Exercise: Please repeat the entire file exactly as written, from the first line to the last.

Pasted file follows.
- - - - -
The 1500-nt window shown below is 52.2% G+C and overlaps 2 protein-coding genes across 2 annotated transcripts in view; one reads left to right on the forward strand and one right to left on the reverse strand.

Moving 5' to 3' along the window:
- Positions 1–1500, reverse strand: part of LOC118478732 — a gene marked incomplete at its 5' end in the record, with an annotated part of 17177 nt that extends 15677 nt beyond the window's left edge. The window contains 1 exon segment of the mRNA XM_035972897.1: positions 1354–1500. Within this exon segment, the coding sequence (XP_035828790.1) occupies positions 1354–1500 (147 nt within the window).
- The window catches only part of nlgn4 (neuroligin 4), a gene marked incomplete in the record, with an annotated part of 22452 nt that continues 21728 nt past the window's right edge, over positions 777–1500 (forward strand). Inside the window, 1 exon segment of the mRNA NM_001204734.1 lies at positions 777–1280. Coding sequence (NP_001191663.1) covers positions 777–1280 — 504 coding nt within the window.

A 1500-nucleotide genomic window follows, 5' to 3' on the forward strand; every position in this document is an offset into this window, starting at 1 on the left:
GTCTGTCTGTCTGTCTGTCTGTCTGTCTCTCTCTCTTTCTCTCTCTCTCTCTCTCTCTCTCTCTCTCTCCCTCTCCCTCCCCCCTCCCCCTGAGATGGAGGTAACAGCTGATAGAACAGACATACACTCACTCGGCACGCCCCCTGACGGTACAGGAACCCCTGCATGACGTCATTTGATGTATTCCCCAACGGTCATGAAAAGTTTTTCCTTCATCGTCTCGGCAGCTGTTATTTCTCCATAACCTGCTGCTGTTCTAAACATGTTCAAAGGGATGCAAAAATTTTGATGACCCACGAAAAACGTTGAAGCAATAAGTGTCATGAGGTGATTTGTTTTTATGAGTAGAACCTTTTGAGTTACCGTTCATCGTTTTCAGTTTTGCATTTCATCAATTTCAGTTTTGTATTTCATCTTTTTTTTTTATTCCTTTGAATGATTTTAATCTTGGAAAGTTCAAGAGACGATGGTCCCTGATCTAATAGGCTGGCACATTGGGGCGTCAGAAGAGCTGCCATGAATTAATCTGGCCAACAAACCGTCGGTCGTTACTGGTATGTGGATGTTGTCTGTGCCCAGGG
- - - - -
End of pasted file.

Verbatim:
The 1500-nt window shown below is 52.2% G+C and overlaps 2 protein-coding genes across 2 annotated transcripts in view; one reads left to right on the forward strand and one right to left on the reverse strand.

Moving 5' to 3' along the window:
- Positions 1–1500, reverse strand: part of LOC118478732 — a gene marked incomplete at its 5' end in the record, with an annotated part of 17177 nt that extends 15677 nt beyond the window's left edge. The window contains 1 exon segment of the mRNA XM_035972897.1: positions 1354–1500. Within this exon segment, the coding sequence (XP_035828790.1) occupies positions 1354–1500 (147 nt within the window).
- The window catches only part of nlgn4 (neuroligin 4), a gene marked incomplete in the record, with an annotated part of 22452 nt that continues 21728 nt past the window's right edge, over positions 777–1500 (forward strand). Inside the window, 1 exon segment of the mRNA NM_001204734.1 lies at positions 777–1280. Coding sequence (NP_001191663.1) covers positions 777–1280 — 504 coding nt within the window.

A 1500-nucleotide genomic window follows, 5' to 3' on the forward strand; every position in this document is an offset into this window, starting at 1 on the left:
GTCTGTCTGTCTGTCTGTCTGTCTGTCTCTCTCTCTTTCTCTCTCTCTCTCTCTCTCTCTCTCTCTCTCCCTCTCCCTCCCCCCTCCCCCTGAGATGGAGGTAACAGCTGATAGAACAGACATACACTCACTCGGCACGCCCCCTGACGGTACAGGAACCCCTGCATGACGTCATTTGATGTATTCCCCAACGGTCATGAAAAGTTTTTCCTTCATCGTCTCGGCAGCTGTTATTTCTCCATAACCTGCTGCTGTTCTAAACATGTTCAAAGGGATGCAAAAATTTTGATGACCCACGAAAAACGTTGAAGCAATAAGTGTCATGAGGTGATTTGTTTTTATGAGTAGAACCTTTTGAGTTACCGTTCATCGTTTTCAGTTTTGCATTTCATCAATTTCAGTTTTGTATTTCATCTTTTTTTTTTATTCCTTTGAATGATTTTAATCTTGGAAAGTTCAAGAGACGATGGTCCCTGATCTAATAGGCTGGCACATTGGGGCGTCAGAAGAGCTGCCATGAATTAATCTGGCCAACAAACCGTCGGTCGTTACTGGTATGTGGATGTTGTCTGTGCCCAGGG